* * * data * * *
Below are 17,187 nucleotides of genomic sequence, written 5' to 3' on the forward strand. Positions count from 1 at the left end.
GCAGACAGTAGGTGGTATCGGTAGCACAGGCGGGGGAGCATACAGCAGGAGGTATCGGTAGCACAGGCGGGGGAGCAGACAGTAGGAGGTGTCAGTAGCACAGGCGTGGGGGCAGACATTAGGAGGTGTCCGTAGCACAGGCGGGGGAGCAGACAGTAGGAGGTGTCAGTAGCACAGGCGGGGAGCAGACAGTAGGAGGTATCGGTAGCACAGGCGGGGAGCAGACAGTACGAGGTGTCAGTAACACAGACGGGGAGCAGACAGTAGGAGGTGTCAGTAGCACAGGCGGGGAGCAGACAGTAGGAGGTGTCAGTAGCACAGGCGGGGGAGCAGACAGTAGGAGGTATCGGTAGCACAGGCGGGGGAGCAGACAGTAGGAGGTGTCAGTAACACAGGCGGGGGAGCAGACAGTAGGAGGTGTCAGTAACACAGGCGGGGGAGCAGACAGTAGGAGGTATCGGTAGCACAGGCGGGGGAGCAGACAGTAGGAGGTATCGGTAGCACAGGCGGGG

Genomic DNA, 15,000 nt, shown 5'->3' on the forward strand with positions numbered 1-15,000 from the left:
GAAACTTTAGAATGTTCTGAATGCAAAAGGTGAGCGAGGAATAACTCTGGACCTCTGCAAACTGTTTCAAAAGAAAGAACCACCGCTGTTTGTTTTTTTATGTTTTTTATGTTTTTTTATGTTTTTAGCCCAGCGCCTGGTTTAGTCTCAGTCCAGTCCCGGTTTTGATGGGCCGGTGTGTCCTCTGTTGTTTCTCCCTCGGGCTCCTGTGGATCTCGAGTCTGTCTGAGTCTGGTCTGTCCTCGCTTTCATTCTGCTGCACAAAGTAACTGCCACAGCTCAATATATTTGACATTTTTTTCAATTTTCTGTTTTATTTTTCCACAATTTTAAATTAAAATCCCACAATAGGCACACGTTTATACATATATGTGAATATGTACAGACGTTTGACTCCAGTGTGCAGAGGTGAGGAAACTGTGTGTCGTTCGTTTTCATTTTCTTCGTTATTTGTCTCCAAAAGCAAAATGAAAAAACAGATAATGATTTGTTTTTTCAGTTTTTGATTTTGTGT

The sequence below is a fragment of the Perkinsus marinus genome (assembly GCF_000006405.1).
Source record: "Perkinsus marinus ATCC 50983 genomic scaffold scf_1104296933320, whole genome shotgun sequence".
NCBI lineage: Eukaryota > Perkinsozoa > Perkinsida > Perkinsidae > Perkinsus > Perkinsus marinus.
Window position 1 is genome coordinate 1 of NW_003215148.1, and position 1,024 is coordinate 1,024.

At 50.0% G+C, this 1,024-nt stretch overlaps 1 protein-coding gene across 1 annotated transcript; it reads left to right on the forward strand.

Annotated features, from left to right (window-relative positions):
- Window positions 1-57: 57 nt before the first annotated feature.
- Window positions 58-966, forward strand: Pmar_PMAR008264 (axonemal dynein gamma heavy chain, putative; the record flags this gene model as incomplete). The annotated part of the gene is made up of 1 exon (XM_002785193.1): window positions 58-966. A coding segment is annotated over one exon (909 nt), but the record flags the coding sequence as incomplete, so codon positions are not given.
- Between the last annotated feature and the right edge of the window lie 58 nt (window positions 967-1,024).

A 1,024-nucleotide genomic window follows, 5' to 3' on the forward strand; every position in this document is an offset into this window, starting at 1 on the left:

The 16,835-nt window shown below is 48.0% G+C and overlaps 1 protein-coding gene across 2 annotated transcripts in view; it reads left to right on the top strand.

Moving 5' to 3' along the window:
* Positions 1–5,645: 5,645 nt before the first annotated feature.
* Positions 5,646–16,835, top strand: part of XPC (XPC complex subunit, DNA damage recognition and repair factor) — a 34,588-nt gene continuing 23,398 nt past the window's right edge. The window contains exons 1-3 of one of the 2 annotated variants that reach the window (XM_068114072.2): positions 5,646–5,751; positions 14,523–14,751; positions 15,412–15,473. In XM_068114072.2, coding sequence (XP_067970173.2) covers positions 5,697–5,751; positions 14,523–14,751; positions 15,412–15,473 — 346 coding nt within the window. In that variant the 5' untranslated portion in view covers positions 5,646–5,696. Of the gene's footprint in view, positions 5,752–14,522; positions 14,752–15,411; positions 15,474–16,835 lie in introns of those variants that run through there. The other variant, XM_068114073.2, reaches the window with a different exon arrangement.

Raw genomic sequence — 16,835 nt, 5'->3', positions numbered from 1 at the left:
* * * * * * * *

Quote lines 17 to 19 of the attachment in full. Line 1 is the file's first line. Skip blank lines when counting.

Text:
* Positions 1–5,645: 5,645 nt before the first annotated feature.
* Positions 5,646–16,835, top strand: part of XPC (XPC complex subunit, DNA damage recognition and repair factor) — a 34,588-nt gene continuing 23,398 nt past the window's right edge. The window contains exons 1-3 of one of the 2 annotated variants that reach the window (XM_068114072.2): positions 5,646–5,751; positions 14,523–14,751; positions 15,412–15,473. In XM_068114072.2, coding sequence (XP_067970173.2) covers positions 5,697–5,751; positions 14,523–14,751; positions 15,412–15,473 — 346 coding nt within the window. In that variant the 5' untranslated portion in view covers positions 5,646–5,696. Of the gene's footprint in view, positions 5,752–14,522; positions 14,752–15,411; positions 15,474–16,835 lie in introns of those variants that run through there. The other variant, XM_068114073.2, reaches the window with a different exon arrangement.

Raw genomic sequence — 16,835 nt, 5'->3', positions numbered from 1 at the left: